Review: Having recently notched up 100 releases, Tectonic begins a new era by offering up a suitably weighty collaborative release from Peng Sound regular Ishan Sound. On side A, the Young Echo member joins forces with Hodge - owner of the nicest hair in techno - for the deep and dreamy dubstep shuffle of "C5", where fluid riffs dance above a blazed but powerful beat. Muttley lends a hand on flipside cut "Still Smoking", an altogether livelier and more aggressive - if still suitably deep and hazy - 140 BPM workout that comes complete with stabbing, grime style riffs and some serious subsonic bass.
Review: Previously spotted on Boomarm Nation, Turkish bass experimentalists make their debut on Innamind's Blacklist imprint with four of the nuttiest, most far-out tracks you'll hear this season. Sitting somewhere between Modeselektor and Squarepusher but with dubbier roots, highlights include the tripped out harmonic headiness of "Heavy Machyn Gun" and "Phix", the slo-mo white knuckle ride with fellow Turk Gantz. Off the planetary hook.
Review: Emergent chameleons Letherette are making quite a splash following their initial appearances on Ho Tep and Brownswood, and they deliver their first EP for Ninja Tune with an assured tone to their hybrid sound. At times sounding positively housey and at others locked into a fractured kind of groove, the overwhelming feeling is one of savvy pop music that reaches for all the right kind of signifiers to hold weight with the underground without fearing to embrace song structures and brief moments of anthemic bombast. There is a largely downtempo feel to Featurette even when the tracks are a touch more lively, but it binds the EP together smartly to offer a cohesive group that appeal on many different levels.
Review: Deep mischief from the Bangor triad LSN. Their first EP since December 2018, it's an instant hit of low end refreshment that stretches the full terrain. On the A: "I Don't Know What That Means" is a deeply trippy workout that turns the spoken word samples inside out while "Oscillator" flips for a raw vocal cut that swaggers and smoulders in equal measure. Meanwhile on the B: "Gone For Never" is a stern jam sprung with a tightly coiled buzzing riff and "Rubberhands" brings every bit as much funk as its name implies. Squelchy.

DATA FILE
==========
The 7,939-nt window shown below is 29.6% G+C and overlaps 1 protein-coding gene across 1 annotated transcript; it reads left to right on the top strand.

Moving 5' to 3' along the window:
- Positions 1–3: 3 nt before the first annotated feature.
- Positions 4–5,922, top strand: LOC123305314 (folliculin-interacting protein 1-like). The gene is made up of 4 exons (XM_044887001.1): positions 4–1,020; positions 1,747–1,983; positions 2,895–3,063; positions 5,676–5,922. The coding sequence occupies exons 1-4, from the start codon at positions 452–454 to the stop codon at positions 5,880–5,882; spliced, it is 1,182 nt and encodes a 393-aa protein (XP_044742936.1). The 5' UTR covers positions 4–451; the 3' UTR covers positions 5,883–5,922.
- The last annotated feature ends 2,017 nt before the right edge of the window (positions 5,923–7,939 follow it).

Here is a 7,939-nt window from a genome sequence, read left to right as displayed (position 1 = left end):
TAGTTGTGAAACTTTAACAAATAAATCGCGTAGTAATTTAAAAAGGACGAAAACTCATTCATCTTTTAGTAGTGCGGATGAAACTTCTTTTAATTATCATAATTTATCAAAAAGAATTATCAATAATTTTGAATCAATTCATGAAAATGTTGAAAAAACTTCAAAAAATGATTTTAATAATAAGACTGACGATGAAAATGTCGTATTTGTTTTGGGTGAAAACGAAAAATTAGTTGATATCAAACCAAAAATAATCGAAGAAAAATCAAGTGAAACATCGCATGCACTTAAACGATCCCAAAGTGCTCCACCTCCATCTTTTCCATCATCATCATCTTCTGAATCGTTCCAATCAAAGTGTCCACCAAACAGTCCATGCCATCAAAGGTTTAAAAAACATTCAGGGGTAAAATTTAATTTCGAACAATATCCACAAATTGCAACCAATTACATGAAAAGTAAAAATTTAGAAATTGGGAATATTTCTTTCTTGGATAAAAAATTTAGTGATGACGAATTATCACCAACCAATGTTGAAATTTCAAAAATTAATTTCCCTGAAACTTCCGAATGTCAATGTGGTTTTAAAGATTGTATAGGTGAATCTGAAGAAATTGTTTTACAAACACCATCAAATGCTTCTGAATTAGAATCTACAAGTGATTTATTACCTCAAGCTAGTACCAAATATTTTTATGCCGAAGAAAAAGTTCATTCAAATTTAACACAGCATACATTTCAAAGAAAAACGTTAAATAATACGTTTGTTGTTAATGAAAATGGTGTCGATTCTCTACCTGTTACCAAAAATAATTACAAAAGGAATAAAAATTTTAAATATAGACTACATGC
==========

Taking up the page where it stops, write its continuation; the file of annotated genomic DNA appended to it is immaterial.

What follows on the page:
Review: Hyperdub kick off the vinyl side to their ten-year celebrations with this weighty four-tracker from some of the leading lights from the label's story. Mala is in a strident mood with "Expected, Level 10" carrying through that extra touch of melody from the Mala In Cuba LP. DVA cuts loose with the leftfield scattershot groove of "Technical Difficulties", reveling in tonal experimentation and jagged rhythmic flair to a stunning end. Still locked into the sci-fi trap tangent that characterised Severant, Kuedo turns out the haunting "Mtzpn" and Helix pops up for a remix of Kode9's "Xingfu Lu" that strips down to bare essentials with a little starlit soul rubbed into the framework.
Review: Callum "Paleman" Lee is one of Swamp 81's most decorated artists, having released a string of well-regarded 12" singles for the hyped, bass-obsessed imprint. Yrs Ago is his third EP for the label's 81 offshoot, and sees him joining the dots between techno, post-dubstep bass music, and angular electronica. The title track sets the tone, with robotic voices, creepy electronics and smooth sub-bass riding a metallic, broken techno groove. Flipside "Animus" is a marginally more melodic affair, with spacey chords and bubbling arpeggio lines riding a punchy electro rhythm. Both tracks are naturally rather heavy, and undoubtedly amongst the producer's strongest work to date.
Review: Chonkster Rygby comes correct once again on one of his earliest stomping grounds, Encrypted. Opener "Jansky" doesn't so much as make you swoon but will have you swiping right all night long with its emotional chords and affable off-side bass bubbles. "Twinkle Toez", however, isn't quite the lover's lullaby. Creepy Halloween feels a-go-go, this explores a much darker side of Rygby's bounce athletics. "Deadliest Force" closes us off on more of a grime instrumental vibe but with a wry filmic edge. Emotions remain high. As they always do with this Bristol basssmith.